I know Bibi Aisha, the young Afghan woman pictured on the August 9 cover of Time, and I rejoice that her mutilated nose and ears are going to be surgically repaired. But the logic of those who use Aisha’s story to convince us that the US military must stay in Afghanistan escapes me. Even Aisha has already left for America.
I realize that last remark has no logical basis, but then neither does the Time cover line "What Happens if We Leave Afghanistan" beside a shocking photo depicting what happened (to this woman) after we had already stayed for eight years. I heard Aisha’s story from her a few weeks before the image of her face was displayed all over the world. She told me that her father-in-law caught up with her after she ran away, and took a knife to her on his own; village elders later approved, but the Taliban didn’t figure at all in this account. The Time story, however, attributes Aisha’s mutilation to a husband under orders of a Talib commander, thereby transforming a personal story, similar to those of countless women in Afghanistan today, into a portent of things to come for all women if the Taliban return to power. Profoundly traumatized, Aisha might well muddle her story, but what excuses reporters who seem to inflate the role of the Taliban with every repetition of the case? Some reports have Aisha "sentenced" by a whole Taliban "jirga."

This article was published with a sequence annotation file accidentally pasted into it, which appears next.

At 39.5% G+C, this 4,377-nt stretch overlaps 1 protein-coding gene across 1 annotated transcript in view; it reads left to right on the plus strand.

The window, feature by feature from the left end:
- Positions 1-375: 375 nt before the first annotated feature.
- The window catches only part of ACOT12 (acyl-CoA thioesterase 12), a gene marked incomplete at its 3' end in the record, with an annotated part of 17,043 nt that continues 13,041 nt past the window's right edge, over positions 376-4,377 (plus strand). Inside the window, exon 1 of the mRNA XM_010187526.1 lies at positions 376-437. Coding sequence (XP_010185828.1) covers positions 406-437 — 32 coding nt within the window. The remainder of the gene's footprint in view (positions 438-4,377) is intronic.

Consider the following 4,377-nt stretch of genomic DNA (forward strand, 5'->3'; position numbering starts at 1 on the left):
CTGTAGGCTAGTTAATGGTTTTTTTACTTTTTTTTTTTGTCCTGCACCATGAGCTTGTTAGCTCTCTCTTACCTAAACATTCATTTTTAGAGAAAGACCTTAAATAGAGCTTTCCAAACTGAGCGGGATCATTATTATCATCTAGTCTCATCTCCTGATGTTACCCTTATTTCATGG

The Taliban do terrible things. Yet the problem with demonizing them is that it diverts attention away from other, equally unpleasant and threatening facts. Let’s not make the common mistake of thinking that the devil we see is the only one.
Consider the creeping Talibanization of Afghan life under the Karzai government. Restrictions on women’s freedom of movement, access to work and rights within the family have steadily tightened as the result of a confluence of factors, including the neglect of legal and judicial reform and the obligations of international human rights conventions; legislation typified by the infamous Shia Personal Status Law (SPSL), gazetted in 2009 by President Karzai himself despite women’s protests and international furor; intimidation; and violence. Women legislators told the UN Assistance Mission in Afghanistan (UNAMA) last year that they have come to fear the fundamentalist warlords who control the Parliament. One said, "Most of the time women don’t dare even say a word about sensitive Islamic issues, because they are afraid of being labeled as blasphemous." (Blasphemy is a capital offense.) Women journalists also told UNAMA that they "refrain from criticizing warlords and other power brokers, or covering topics that are deemed contentious such as women’s rights." A series of assassinations of prominent women, beginning in 2005, have driven many women from work and public life. Women working in women’s organizations in Kabul regularly receive threatening letters and, recently, high-tech videos on their mobile phones showing women being raped.